Coast Guard, DHS.
The Coast Guard is establishing a permanent security zone in the Atlantic Ocean west of the Ambrose to Hudson Canyon Traffic Lane for high interest vessels during emergency situations. This action is necessary to protect the Port of New York/New Jersey against terrorism, sabotage or other subversive acts and incidents of a similar nature during emergency situations onboard high interest vessels. This action is intended to restrict vessel traffic in a portion of the Atlantic Ocean.Start Printed Page 33305
This rule is effective July 15, 2004.
Comments and material received from the public, as well as documents indicated in this preamble as being available in the docket, are part of docket (CGD01-03-020) and are available for inspection or copying at room 203, Coast Guard Activities New York, 212 Coast Guard Drive, room 203, Staten Island, NY 10305 between 8 a.m. and 3 p.m., Monday through Friday, except Federal holidays.Start Further Info
FOR FURTHER INFORMATION CONTACT:
Lieutenant Commander W. Morton, Waterways Oversight Branch, Coast Guard Activities New York at (718) 354-4191.End Further Info End Preamble Start Supplemental Information
On November 20, 2003, we published a notice of proposed rulemaking (NPRM) entitled “Safety and Security Zones; New York Marine Inspection Zone and Captain of the Port Zone” in the Federal Register (68 FR 65427). We received one letter commenting on the proposed rule. No public hearing was requested, and none was held.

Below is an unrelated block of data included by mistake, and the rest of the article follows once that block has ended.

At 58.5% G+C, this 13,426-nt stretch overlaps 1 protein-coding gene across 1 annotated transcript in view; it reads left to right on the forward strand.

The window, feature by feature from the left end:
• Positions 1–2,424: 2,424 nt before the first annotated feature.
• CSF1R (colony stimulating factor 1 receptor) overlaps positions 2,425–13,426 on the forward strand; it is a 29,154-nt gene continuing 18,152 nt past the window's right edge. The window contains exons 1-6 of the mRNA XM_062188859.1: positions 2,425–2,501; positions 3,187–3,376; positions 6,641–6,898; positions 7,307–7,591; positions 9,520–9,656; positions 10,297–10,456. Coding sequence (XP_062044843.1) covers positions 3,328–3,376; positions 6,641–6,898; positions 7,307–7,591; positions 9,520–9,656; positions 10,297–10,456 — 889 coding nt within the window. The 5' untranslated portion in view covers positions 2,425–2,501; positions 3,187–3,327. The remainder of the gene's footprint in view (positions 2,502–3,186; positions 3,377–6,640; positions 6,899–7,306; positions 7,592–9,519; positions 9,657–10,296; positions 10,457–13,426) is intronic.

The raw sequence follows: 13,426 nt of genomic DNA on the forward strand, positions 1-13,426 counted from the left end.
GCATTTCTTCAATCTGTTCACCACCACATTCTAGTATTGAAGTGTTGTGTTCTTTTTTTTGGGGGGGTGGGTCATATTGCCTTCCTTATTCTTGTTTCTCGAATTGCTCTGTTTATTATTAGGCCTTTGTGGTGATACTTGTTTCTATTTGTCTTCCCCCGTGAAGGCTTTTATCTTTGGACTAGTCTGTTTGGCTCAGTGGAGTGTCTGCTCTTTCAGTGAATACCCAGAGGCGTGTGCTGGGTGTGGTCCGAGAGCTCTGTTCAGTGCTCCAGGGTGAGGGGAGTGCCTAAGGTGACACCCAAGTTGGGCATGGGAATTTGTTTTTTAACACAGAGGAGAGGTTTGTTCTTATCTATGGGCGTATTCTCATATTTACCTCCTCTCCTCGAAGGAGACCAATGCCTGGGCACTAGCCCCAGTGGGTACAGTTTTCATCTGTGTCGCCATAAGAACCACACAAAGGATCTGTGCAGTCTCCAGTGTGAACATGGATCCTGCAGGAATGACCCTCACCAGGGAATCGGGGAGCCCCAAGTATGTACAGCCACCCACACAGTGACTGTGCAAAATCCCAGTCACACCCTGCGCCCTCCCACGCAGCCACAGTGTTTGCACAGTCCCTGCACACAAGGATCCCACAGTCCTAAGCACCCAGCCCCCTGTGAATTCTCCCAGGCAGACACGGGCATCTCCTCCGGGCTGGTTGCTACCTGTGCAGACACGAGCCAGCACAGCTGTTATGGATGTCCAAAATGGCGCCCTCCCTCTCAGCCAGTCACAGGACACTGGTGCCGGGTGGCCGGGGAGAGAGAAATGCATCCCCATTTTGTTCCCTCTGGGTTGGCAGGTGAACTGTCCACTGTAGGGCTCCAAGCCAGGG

Background and Purpose
The Coast Guard is establishing a permanent security zone between the Ambrose to Hudson Canyon Traffic Lane and the Barnegat to Ambrose Traffic Lane bound by the following points: 40°21′29.9″ N, 073°44′41.0″ W, thence to 40°21′04.5″ N, 073°45′31.4″ W, thence to 40°15′28.3″ N, 073°44′13.8″ W, thence to 40°15′35.4″ N, 073°43′29.8″ W, thence to 40°19′21.2″ N, 073°42′53.0″ W, (NAD 1983) thence to the point of origin. The security zone will only be used for high interest vessels due to emergency situations onboard the vessel.
On January 31, 2002, a release of MTBE (methyl tertiary-butyl ether) onboard the M/V LEADER required the closure of Anchorage Grounds No. 23-A, 23-B, and 24 in the Narrows. Additionally, from September 11, to September 13, 2002, a radiological anomaly was discovered onboard the M/V PALERMO SENATOR during a vessel boarding. As a result, the vessel was ordered to depart the Port of New York/New Jersey and remain at anchorage for further investigation. To maximize safety, the Captain of the Port New York established a security zone around the anchored vessel.
While these incidents had uneventful conclusions they each posed a significant threat to port infrastructure and the local population. The Coast Guard intends to minimize risk to the Port of New York/New Jersey and the area population by requiring vessels in similar emergency situations to anchor in the security zone while the vessel is inspected and cleared for a safe transit.